I’m sixty! How did that happen?
It’s one of the Big Birthdays. It gives rise to jokes like this one.
I enjoy the banter, the banners, the balloons and the bubbly. We celebrate birthdays because we celebrate life. Life is such a gift.
Turning 60 has set me thinking….
‘”For all thy blessings, known and unknown, remembered and forgotten, we give thee thanks,” runs an old prayer, and it is for the all but unknown ones and the more than half-forgotten ones that we do well to look back over the journeys of our lives because it is their presence that makes the life of each of us a sacred journey.’ Frederick Buechner.
My life, like yours, has been a sacred journey, filled with blessings, some remembered and some forgotten. As I pause to reflect on the past 60 years, I remember some of the blessings and I am thankful:
1. For the friends and family who have shared my journey
In 2011, Alan and I both lost our mothers, within 9 weeks of each other. They are representative of the godly heritage we have enjoyed. You can read about ‘the two Bettys’ here. My life has been rich because of them and lots of others – both friends and family members – some who have been there most of my life, some just for a season, but all of whom have enriched my life.
2. For the experiences which have made up my journey
There have been great ones – too many to mention, so I will just highlight the most recent two – the weddings of our two daughters.
Children are a wonderful a gift from God and it has been one of our greatest joys to raise our two daughters and watch them develop their own gifts and choose their own journeys.
There have been tough experiences too – and I am more than ever convinced that it is the hard times which make us strong. As John Ortberg says in his book Soul Keeping, ‘If you ask people who believe in God when they grew most spiritually, the number one answer will be suffering.’ (You can read a review here.)
My own depression was a real ‘dark night of the soul’ (you can read about it here). But I learned important things in that dark night and when I came out of it, I wanted to help others who were suffering in the same way.
3. For my best friend who has shared a lot of my journey
Alan and I married in 1984 so I have been married to him for longer than I was single. To have a true soul mate, one who shares your life in all its ups and downs, is a gift of inestimable worth. Not only does it add zest to life, marriage also shapes us, rubbing off the rough corners as we learn to live with another human being. I often say that I didn’t know how selfish I was until I got married. I have learned so much from Alan. Together we have enjoyed the grace of marriage.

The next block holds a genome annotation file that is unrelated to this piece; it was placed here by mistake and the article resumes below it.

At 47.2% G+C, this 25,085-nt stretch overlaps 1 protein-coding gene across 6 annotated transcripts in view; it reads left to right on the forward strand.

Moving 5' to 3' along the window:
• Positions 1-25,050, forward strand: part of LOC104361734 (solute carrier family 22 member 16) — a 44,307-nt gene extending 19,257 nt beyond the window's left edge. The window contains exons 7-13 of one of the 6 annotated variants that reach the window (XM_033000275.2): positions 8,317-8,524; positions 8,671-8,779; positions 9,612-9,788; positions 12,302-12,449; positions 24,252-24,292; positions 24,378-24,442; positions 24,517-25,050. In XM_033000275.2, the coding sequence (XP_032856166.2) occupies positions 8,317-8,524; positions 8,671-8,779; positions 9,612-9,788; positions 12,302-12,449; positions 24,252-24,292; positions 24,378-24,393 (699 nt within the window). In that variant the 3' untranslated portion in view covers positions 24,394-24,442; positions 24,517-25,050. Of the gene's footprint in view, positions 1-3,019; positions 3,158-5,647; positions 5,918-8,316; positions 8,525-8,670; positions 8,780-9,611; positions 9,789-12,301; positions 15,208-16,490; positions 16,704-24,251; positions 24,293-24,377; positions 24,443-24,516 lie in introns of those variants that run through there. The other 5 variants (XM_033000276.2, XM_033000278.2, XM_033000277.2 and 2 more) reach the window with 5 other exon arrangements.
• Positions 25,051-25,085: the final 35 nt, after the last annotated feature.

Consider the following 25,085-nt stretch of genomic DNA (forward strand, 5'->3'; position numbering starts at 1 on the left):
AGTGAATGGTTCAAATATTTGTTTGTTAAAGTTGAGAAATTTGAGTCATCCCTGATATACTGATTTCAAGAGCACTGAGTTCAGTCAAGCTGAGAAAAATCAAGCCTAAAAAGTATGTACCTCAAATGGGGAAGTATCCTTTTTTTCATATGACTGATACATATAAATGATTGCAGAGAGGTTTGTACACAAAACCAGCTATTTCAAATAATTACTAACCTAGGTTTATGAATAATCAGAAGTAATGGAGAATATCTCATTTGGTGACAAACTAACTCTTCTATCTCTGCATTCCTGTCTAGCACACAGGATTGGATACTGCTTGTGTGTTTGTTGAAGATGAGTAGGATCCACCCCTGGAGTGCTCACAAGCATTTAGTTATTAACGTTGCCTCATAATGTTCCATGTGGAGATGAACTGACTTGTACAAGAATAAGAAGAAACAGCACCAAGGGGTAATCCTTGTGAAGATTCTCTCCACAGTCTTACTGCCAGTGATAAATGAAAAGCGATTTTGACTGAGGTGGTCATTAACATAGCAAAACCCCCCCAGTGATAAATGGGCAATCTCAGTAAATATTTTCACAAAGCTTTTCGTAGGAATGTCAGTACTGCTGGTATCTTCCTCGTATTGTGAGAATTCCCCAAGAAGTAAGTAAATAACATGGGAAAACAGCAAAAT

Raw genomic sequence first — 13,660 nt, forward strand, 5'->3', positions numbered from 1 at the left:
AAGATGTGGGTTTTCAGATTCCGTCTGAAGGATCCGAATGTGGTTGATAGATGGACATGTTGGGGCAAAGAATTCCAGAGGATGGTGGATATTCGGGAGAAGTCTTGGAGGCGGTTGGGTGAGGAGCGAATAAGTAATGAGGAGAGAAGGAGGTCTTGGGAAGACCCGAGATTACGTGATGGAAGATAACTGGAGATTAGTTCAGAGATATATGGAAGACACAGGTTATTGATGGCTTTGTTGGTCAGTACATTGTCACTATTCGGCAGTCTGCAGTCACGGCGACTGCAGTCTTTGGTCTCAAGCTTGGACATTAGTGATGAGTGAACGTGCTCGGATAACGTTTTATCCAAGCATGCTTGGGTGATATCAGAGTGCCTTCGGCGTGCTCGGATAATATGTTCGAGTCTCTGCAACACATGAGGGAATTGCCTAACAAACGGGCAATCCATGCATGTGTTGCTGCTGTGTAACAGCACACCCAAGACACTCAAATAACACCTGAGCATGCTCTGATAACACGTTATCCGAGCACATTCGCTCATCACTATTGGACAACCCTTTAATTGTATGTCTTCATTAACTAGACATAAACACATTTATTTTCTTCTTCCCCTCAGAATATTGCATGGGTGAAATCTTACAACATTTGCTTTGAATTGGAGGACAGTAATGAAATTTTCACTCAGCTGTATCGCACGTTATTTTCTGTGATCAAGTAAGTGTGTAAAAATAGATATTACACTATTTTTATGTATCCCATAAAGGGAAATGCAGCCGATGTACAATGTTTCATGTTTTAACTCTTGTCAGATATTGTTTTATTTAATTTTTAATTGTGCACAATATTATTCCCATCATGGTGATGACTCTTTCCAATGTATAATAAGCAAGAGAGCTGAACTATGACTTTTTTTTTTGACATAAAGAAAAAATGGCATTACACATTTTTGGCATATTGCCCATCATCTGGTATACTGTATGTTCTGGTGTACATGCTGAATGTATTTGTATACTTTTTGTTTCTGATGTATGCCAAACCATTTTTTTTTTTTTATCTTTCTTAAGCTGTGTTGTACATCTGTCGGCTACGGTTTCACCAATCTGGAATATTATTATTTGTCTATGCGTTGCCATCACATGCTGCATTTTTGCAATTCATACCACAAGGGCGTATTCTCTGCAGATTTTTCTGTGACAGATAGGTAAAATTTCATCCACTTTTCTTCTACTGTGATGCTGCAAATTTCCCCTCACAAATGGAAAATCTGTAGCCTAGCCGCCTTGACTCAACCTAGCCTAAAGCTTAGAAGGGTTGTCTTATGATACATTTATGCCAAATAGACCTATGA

4. For the one who has been my constant companion on the journey
I have had a relationship with God since I was a child. Through the years it has developed and grown but he has always been there, through all the vicissitudes of life. I can’t imagine life without him. As I grow older I’m wanting to learn to ‘practise the presence of God,’ to relate all the circumstances of life to him – to thank him for the good things and to talk to him about the bad things. For the good things are made even sweeter when we pause to thank God for them; and talking to him about the bad things brings his perspective….and his peace, even when we don’t understand.
Life is such a gift. Here’s another quote from Frederick Buechner:
The grace of God means something like: Here is your life. You might never have been, but you are because the party wouldn’t have been complete without you.
I think it’s fair to say that I have travelled further in my journey than I have left to travel. I don’t know what’s ahead. Life is uncertain for all of us and we are reminded of that almost daily. I want to finish well. I want to nurture my relationship with God; I want to nurture my marriage as well as my other relationships; I want to make a difference in some other lives; and I want to keep my eye on the finishing line. Good friends of ours, Douglas and Alison Mark, who have lived with cancer for more than 10 years, pray that at every stage they would recognise and understand and see clearly the faithfulness of God. ‘Death is not a termination – but a transition into his presence.’